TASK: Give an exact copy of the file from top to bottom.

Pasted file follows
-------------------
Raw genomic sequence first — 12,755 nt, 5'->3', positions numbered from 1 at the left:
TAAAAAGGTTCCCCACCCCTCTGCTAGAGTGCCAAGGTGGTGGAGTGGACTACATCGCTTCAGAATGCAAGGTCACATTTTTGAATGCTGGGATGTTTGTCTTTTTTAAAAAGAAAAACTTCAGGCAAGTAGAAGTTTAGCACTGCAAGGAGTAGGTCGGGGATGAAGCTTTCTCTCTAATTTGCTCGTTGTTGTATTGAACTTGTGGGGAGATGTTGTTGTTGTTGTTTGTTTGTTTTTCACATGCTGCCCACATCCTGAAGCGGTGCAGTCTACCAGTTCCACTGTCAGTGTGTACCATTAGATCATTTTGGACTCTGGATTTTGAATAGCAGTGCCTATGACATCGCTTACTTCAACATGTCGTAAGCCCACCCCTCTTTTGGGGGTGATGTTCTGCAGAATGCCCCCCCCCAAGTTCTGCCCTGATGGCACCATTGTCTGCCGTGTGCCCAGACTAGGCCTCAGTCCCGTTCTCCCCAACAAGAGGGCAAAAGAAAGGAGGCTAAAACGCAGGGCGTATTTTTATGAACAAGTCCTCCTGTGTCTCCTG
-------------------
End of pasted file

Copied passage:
Raw genomic sequence first — 12,755 nt, 5'->3', positions numbered from 1 at the left:
TAAAAAGGTTCCCCACCCCTCTGCTAGAGTGCCAAGGTGGTGGAGTGGACTACATCGCTTCAGAATGCAAGGTCACATTTTTGAATGCTGGGATGTTTGTCTTTTTTAAAAAGAAAAACTTCAGGCAAGTAGAAGTTTAGCACTGCAAGGAGTAGGTCGGGGATGAAGCTTTCTCTCTAATTTGCTCGTTGTTGTATTGAACTTGTGGGGAGATGTTGTTGTTGTTGTTTGTTTGTTTTTCACATGCTGCCCACATCCTGAAGCGGTGCAGTCTACCAGTTCCACTGTCAGTGTGTACCATTAGATCATTTTGGACTCTGGATTTTGAATAGCAGTGCCTATGACATCGCTTACTTCAACATGTCGTAAGCCCACCCCTCTTTTGGGGGTGATGTTCTGCAGAATGCCCCCCCCCAAGTTCTGCCCTGATGGCACCATTGTCTGCCGTGTGCCCAGACTAGGCCTCAGTCCCGTTCTCCCCAACAAGAGGGCAAAAGAAAGGAGGCTAAAACGCAGGGCGTATTTTTATGAACAAGTCCTCCTGTGTCTCCTG